The bottom line? Convenience stores proved once again that they are — in the words of Parker — "one of the most recession-resistant industries in the retail world." According to U.S. Census Monthly Retail Trade data, total drug and pharmacy store sales were up only 3.4 percent last year and grocery sales were flat (down 0.1 percent). So, convenience stores' 4.2-percent in-store sales gain looks pretty good in comparison.

Parker pointed out c-stores have the price elasticity to survive a recession. That was certainly borne out by this year's CSNews Industry Report, which showed gross profits declined by a much smaller percentage than overall sales.

Parker's advice to c-store retailers for 2010: "Watch your numbers. Increase profitability with margin and cost control, and hire better-quality employees."

Other Industry Report findings include:

  • Texas was by far the state with the largest increase in number of stores, with 114 net additional convenience stores in 2009. Other states with significant increases in store count were Georgia (43), Massachusetts (39) and Ohio (33).
  • The states with the biggest decrease in convenience stores were Minnesota (85), Florida (80), Missouri (60) and Alabama (59).
  • The number of gas stations with kiosks, rather than full-blown convenience stores, also declined last year. According to Trade Dimensions, a sister Stagnito Media company to CSNews, there were 19,465 gas kiosks in operation last year, a drop of 461 units, or 2.3 percent, from 2008.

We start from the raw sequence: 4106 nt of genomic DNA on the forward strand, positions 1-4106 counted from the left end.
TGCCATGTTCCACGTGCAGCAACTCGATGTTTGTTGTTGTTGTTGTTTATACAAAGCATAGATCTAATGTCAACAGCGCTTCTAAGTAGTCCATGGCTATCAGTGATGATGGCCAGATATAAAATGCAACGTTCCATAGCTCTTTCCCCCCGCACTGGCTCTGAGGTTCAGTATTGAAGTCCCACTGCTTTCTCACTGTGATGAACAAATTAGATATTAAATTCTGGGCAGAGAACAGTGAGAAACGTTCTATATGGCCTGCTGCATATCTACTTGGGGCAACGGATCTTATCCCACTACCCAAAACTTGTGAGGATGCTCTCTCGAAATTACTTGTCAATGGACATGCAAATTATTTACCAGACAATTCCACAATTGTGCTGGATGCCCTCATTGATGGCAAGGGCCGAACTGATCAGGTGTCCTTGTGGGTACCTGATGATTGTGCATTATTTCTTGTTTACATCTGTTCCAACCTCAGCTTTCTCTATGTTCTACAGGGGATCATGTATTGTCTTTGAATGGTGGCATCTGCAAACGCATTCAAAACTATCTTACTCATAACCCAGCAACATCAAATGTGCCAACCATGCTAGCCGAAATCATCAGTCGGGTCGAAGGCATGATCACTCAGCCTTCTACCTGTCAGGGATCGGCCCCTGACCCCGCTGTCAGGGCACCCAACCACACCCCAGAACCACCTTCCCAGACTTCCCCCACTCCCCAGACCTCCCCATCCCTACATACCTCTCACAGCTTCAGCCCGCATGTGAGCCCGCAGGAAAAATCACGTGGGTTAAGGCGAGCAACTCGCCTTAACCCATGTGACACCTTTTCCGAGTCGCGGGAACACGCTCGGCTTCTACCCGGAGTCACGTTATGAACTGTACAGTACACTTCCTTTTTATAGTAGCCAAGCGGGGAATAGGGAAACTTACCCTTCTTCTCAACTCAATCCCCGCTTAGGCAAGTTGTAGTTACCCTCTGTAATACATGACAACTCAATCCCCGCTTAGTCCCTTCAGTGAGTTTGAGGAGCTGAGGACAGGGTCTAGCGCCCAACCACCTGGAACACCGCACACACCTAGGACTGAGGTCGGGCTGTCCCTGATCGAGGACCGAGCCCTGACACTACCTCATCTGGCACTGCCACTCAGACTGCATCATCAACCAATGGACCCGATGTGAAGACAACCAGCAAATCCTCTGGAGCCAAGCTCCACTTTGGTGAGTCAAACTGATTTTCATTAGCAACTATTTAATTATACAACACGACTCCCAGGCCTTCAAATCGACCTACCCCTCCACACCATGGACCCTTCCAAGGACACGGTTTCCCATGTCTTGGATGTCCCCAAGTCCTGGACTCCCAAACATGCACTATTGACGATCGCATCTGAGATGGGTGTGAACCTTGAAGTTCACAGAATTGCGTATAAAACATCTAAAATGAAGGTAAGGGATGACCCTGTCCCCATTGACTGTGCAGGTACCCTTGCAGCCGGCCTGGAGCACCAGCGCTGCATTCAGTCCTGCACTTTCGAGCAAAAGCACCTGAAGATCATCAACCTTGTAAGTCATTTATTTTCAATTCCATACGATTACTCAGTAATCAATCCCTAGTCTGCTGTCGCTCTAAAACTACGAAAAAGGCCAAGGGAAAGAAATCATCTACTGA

• The percentage of c-stores selling gasoline stayed about the same: 79.8 percent in 2009 compared to 79.2 percent in 2008. The five states with the largest percentage of c-stores selling gasoline were concentrated in the Midwest: North Dakota (96.6 percent), Nebraska (96.6 percent), Iowa (95.5 percent), South Dakota (95.3 percent) and Kansas (95 percent). The five states with the lowest percentage of convenience stores selling gas were in the eastern U.S.: Washington, D.C. (37 percent), Massachusetts (49.9 percent), New Jersey (43.5 percent), New York (56.3 percent) and Rhode Island (60.1 percent).

Data collection and analysis of the CSNews Industry report is supervised by Debra Chanil, Stagnito Media Research Director, in partnership with Preston/ Rogers Associates Inc. For complete report methodology, see page 84.